receive mail for to your
spamd.alloweddomains file. If
you want to disallow subdomains of otherwise wanted domains, you add
an entry with the otherwise wanted domain with an
Make the configuration changes specified in the article. Do read the man pages and other relevant references, the article has quite a few links.
Once you have input the wanted domains in
spamd.alloweddomains file and reloaded
spamd service, any attempt at delivery to any
domain that is not specificed in your configuration will lead
to blocklisting and subsquent stuttering until the sender gives up.
With this minimal trapping configuration in place, your logs will soon offer some excellent entertainment. Such as this, which demonstrates that I do not own that domain and do not want to receive or relay mail from elsewhere to it:
Jan 25 16:29:14 skapet spamd: (GREY) 22.214.171.124: <email@example.com> -> <firstname.lastname@example.org>
Jan 25 16:29:14 skapet spamd: Trapping 126.96.36.199 for tuple 188.8.131.52 tTzhEgT <email@example.com> <firstname.lastname@example.org>
Jan 25 16:29:14 skapet spamd: new greytrap entry 184.108.40.206 from <email@example.com> to <firstname.lastname@example.org>, helo tTzhEgT
Bonus tracks: The MX-less merry prankster, and more
All of the things mentioned here will work equally well each on their own or in combination, and those things will, should you choose to go on to set up a mail service, ease the load considerably on the parts of your setup that does the heavier duty computing involved in mail delivery, the content filtering, either for match against known bad code (aka antivirus or antimalware) patterns or text patterns known to be part of scammy spam.
But one fun fact that one of my correspondents pointed out to me some years back is that you can run a spamd service with no real mail service available.
This correspondent reported that sure, they had an OpenBSD machine in an internet facing position, but did not run a mail service.
They set up a combination of the methods outlined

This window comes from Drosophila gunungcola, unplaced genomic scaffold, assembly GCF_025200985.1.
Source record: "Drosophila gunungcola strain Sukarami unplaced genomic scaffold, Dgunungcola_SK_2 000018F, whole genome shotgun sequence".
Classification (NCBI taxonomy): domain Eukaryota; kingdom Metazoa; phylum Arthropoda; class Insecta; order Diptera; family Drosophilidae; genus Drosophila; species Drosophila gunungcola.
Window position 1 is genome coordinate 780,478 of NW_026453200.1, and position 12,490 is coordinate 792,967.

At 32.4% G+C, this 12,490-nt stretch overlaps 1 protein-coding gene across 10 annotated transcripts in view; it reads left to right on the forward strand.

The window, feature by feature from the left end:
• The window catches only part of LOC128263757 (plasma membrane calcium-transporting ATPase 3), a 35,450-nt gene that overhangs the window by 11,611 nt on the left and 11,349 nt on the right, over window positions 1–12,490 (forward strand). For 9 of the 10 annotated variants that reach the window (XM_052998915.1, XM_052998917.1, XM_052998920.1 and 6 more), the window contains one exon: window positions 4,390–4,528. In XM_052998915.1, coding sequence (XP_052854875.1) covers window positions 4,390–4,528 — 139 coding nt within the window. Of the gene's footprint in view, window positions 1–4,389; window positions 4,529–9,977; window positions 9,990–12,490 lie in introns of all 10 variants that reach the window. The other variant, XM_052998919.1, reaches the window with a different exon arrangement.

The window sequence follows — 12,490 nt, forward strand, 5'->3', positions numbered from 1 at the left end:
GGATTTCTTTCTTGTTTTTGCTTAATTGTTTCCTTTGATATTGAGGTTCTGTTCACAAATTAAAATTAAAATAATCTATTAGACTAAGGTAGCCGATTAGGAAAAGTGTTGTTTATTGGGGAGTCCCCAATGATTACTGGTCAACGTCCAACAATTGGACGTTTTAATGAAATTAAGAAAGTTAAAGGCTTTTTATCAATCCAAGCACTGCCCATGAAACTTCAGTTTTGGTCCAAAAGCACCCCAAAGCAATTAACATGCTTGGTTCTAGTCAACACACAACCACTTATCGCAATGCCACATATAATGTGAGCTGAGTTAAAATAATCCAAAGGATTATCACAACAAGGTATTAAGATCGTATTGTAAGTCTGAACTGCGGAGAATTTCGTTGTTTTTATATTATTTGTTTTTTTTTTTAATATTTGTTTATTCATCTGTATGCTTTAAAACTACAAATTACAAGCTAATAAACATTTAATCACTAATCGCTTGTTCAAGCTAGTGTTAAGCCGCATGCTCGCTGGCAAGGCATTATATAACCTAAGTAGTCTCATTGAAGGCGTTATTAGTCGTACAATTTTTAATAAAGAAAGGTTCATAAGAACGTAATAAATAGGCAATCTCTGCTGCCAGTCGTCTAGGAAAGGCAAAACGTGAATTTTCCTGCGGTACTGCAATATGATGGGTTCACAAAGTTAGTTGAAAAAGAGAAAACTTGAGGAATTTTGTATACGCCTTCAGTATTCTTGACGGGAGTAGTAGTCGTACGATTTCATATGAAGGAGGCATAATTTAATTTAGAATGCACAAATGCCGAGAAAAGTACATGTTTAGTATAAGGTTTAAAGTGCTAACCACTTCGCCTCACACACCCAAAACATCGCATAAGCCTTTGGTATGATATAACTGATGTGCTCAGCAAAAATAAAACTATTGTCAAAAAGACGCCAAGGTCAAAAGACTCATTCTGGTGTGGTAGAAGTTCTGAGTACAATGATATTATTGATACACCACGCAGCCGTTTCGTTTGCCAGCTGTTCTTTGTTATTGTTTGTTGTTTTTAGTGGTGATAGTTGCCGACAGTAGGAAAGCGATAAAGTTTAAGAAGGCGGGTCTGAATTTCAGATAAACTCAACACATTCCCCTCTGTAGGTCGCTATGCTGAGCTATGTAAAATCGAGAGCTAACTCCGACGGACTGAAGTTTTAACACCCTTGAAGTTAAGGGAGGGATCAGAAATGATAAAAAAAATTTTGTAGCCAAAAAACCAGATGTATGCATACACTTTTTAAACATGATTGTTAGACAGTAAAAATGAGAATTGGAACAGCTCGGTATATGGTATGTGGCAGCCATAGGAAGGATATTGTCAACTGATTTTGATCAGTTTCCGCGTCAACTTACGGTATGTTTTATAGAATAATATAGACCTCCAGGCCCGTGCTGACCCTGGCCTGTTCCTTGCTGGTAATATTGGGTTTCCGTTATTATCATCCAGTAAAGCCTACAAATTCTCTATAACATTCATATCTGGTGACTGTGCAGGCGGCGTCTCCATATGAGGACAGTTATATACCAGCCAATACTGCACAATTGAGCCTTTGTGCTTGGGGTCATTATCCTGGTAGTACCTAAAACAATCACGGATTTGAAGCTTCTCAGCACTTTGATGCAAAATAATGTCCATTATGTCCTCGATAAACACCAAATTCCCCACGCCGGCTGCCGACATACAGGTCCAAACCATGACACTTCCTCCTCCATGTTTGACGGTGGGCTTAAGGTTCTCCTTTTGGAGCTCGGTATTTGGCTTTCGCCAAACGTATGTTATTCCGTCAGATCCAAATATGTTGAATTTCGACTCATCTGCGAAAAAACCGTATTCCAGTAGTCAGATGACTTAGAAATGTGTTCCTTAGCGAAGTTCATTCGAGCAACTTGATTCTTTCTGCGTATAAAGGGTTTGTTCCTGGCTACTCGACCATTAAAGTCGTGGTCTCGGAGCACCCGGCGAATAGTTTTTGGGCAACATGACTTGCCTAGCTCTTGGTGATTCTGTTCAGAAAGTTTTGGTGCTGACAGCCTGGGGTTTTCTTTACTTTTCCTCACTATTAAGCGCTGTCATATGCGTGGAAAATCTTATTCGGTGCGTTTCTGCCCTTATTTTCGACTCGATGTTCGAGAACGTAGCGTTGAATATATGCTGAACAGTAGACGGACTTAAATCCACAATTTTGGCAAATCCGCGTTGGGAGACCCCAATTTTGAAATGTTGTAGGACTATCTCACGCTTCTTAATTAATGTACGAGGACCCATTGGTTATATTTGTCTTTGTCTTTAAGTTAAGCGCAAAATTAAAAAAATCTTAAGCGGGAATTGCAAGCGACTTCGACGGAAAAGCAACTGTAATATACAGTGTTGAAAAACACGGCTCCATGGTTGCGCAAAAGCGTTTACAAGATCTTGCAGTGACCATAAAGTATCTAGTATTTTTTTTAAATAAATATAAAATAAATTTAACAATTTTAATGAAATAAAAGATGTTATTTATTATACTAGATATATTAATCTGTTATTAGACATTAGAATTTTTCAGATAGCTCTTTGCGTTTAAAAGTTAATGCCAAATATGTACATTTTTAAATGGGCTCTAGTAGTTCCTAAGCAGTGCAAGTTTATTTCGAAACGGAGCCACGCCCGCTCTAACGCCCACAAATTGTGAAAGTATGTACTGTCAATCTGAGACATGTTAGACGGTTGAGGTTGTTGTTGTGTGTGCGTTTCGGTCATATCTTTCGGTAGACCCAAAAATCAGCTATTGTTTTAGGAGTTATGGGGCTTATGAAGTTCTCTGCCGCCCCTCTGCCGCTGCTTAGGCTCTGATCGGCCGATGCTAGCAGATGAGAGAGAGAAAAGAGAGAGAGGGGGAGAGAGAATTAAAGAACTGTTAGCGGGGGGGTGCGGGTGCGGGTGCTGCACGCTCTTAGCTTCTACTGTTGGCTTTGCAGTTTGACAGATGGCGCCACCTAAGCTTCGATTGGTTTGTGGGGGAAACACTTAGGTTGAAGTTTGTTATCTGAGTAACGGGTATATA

earlier, but their mail was handled elsewhere. Anything that finally
cleared the barriers of their
spamd config would have
nowhere to go.
The fact that they did not run an actual mail service did not stop
spam senders for trying, and the setup proved ideal for testing how
-s options worked.
Please check out the man page to see what they do.
And yes, the effect of
-s seemed to be quite linear
according to my correspondent's data.
If you want to go further, here is some reading material for you
I hope you find the previous entries informative and possibly even useful.
As you have seen, you can contribute to spam protection efforts even if you do not run an actual mail service. If any of the things suggested earlier suit your needs, enjoy!
However, if you are entertaining the idea of running your own mail service, I have some further reading that I suggest and recommend you spend some time digesting.
First, if you want to run a mail service, do yourself a favor and not only read the relevant man pages, but also sign up for the mailop mailing list, read the Mailop FAQ and the Best Practices for Servers document.
Please also do yourself the favor or lurking, or listening in a bit to get some idea of what kind of discussions are expected there, before posting yourself. Also, familiarize yourself with the mailing list archives. Your question may very well have been answered extensively and well in the past.
If you want to dig deeper in matters related to spam, greytrapping
and the OpenBSD
in general, here are a few resources for you:
Maintaining A Publicly Available Blacklist (tracked only, sorry)
Effective Spam and Malware Countermeasures - Network Noise Reduction Using Free Tools (also tracked only, sorry)
The Book of PF, 3rd edition (now again available as physical copies).
Thanks to Michael Lucas, who wrote a message on the mailop mailing list that spurred me to write both this article and the previous A Simpler Life: Trapping Spambots Based on Target Domain Only (or with nicer formatting and Big G's trackers here).